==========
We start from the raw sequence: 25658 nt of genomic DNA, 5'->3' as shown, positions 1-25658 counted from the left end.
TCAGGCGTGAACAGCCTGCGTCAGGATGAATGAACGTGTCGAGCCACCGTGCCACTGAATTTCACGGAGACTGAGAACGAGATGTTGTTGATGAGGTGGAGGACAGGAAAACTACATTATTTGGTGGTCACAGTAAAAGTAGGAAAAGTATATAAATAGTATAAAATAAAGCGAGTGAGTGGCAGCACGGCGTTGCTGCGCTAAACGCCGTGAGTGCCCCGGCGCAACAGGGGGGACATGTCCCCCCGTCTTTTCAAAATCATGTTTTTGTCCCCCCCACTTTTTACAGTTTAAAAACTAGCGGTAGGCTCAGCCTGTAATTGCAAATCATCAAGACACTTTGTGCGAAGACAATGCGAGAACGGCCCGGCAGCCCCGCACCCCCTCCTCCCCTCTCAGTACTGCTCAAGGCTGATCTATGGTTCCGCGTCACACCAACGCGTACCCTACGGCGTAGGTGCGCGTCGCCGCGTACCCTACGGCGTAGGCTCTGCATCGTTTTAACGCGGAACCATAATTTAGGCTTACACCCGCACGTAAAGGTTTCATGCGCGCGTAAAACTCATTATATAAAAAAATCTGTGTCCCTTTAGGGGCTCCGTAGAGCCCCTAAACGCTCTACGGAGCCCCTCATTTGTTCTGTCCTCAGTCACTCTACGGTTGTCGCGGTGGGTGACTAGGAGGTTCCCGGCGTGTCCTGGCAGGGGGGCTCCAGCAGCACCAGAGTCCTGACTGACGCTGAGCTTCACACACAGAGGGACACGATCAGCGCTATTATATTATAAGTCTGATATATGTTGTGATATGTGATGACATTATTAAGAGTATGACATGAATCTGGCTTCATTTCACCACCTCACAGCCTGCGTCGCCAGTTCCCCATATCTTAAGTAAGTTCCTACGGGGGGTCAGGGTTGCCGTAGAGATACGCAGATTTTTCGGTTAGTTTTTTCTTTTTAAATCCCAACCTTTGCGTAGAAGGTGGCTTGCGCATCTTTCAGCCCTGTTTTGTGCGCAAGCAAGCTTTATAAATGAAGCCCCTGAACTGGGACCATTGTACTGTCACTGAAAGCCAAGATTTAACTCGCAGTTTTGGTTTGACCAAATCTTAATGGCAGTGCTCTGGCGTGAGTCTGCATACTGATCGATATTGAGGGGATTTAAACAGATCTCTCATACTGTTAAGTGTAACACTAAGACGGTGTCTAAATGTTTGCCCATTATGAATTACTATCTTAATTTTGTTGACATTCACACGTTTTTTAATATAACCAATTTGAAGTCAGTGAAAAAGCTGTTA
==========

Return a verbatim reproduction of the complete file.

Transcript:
We start from the raw sequence: 25658 nt of genomic DNA, 5'->3' as shown, positions 1-25658 counted from the left end.
TCAGGCGTGAACAGCCTGCGTCAGGATGAATGAACGTGTCGAGCCACCGTGCCACTGAATTTCACGGAGACTGAGAACGAGATGTTGTTGATGAGGTGGAGGACAGGAAAACTACATTATTTGGTGGTCACAGTAAAAGTAGGAAAAGTATATAAATAGTATAAAATAAAGCGAGTGAGTGGCAGCACGGCGTTGCTGCGCTAAACGCCGTGAGTGCCCCGGCGCAACAGGGGGGACATGTCCCCCCGTCTTTTCAAAATCATGTTTTTGTCCCCCCCACTTTTTACAGTTTAAAAACTAGCGGTAGGCTCAGCCTGTAATTGCAAATCATCAAGACACTTTGTGCGAAGACAATGCGAGAACGGCCCGGCAGCCCCGCACCCCCTCCTCCCCTCTCAGTACTGCTCAAGGCTGATCTATGGTTCCGCGTCACACCAACGCGTACCCTACGGCGTAGGTGCGCGTCGCCGCGTACCCTACGGCGTAGGCTCTGCATCGTTTTAACGCGGAACCATAATTTAGGCTTACACCCGCACGTAAAGGTTTCATGCGCGCGTAAAACTCATTATATAAAAAAATCTGTGTCCCTTTAGGGGCTCCGTAGAGCCCCTAAACGCTCTACGGAGCCCCTCATTTGTTCTGTCCTCAGTCACTCTACGGTTGTCGCGGTGGGTGACTAGGAGGTTCCCGGCGTGTCCTGGCAGGGGGGCTCCAGCAGCACCAGAGTCCTGACTGACGCTGAGCTTCACACACAGAGGGACACGATCAGCGCTATTATATTATAAGTCTGATATATGTTGTGATATGTGATGACATTATTAAGAGTATGACATGAATCTGGCTTCATTTCACCACCTCACAGCCTGCGTCGCCAGTTCCCCATATCTTAAGTAAGTTCCTACGGGGGGTCAGGGTTGCCGTAGAGATACGCAGATTTTTCGGTTAGTTTTTTCTTTTTAAATCCCAACCTTTGCGTAGAAGGTGGCTTGCGCATCTTTCAGCCCTGTTTTGTGCGCAAGCAAGCTTTATAAATGAAGCCCCTGAACTGGGACCATTGTACTGTCACTGAAAGCCAAGATTTAACTCGCAGTTTTGGTTTGACCAAATCTTAATGGCAGTGCTCTGGCGTGAGTCTGCATACTGATCGATATTGAGGGGATTTAAACAGATCTCTCATACTGTTAAGTGTAACACTAAGACGGTGTCTAAATGTTTGCCCATTATGAATTACTATCTTAATTTTGTTGACATTCACACGTTTTTTAATATAACCAATTTGAAGTCAGTGAAAAAGCTGTTA